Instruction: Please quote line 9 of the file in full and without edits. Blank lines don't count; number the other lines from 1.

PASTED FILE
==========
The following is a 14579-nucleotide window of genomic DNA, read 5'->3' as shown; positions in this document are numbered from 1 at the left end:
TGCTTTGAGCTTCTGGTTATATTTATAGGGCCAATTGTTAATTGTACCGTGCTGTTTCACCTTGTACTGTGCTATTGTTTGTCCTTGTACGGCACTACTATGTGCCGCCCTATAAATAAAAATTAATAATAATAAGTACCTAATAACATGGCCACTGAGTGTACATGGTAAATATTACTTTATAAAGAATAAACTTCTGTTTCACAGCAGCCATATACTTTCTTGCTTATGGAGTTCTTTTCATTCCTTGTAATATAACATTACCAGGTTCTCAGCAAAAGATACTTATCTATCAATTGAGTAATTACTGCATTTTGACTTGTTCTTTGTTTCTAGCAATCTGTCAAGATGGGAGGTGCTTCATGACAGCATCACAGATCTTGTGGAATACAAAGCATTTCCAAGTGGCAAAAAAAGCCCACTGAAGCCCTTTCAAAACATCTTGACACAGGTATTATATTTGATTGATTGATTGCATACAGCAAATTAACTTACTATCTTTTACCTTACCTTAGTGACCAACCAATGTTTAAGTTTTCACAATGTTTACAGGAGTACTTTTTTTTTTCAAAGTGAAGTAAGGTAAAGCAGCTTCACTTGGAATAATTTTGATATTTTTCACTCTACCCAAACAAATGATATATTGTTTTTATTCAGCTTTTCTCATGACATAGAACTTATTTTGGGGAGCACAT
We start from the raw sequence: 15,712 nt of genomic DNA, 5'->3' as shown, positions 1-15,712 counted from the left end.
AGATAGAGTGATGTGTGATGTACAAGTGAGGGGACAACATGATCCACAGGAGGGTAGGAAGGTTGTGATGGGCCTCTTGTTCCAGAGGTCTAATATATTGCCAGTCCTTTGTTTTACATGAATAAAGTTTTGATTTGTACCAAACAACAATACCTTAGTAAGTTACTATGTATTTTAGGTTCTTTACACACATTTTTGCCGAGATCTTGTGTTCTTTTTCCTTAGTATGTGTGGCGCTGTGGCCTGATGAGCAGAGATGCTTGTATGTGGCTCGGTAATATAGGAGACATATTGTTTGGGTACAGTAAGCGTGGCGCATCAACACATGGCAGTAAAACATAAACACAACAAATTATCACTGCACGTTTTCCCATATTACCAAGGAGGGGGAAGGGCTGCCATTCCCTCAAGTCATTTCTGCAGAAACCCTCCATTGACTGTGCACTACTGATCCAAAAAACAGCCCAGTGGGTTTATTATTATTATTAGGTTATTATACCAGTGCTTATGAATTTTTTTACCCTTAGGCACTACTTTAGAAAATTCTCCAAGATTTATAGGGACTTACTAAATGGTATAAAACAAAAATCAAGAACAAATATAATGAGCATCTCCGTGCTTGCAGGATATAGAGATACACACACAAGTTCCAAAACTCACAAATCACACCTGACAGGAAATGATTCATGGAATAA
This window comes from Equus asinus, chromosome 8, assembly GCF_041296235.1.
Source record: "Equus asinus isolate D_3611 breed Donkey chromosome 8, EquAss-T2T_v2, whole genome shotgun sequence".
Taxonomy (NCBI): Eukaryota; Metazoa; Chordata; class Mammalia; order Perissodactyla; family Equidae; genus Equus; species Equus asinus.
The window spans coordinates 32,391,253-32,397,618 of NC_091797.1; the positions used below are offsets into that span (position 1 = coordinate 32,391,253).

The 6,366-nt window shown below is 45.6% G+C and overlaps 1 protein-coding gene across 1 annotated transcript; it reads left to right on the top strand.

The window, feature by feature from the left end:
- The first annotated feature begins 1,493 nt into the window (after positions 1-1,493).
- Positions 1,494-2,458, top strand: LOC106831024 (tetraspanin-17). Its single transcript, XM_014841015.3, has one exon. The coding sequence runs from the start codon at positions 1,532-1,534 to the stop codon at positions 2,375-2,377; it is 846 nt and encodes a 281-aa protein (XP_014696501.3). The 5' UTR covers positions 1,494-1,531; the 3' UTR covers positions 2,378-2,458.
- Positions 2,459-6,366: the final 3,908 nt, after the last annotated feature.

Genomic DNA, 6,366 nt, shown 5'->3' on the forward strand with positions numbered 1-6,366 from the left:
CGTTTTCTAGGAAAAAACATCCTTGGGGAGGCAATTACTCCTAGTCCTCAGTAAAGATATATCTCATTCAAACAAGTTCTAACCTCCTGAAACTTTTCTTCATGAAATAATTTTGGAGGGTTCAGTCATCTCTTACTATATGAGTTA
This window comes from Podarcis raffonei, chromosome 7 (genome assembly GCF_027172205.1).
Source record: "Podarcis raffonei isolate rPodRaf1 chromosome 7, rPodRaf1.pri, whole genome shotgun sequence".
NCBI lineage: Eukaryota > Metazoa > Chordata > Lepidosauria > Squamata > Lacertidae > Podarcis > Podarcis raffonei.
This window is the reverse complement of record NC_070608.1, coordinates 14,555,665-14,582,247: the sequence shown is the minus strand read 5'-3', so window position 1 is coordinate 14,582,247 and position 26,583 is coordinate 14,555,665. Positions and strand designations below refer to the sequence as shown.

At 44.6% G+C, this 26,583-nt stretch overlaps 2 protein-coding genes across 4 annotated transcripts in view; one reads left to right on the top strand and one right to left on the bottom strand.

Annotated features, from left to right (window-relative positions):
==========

The 6,366-nt window shown below is 45.6% G+C and overlaps 1 protein-coding gene across 1 annotated transcript; it reads left to right on the top strand.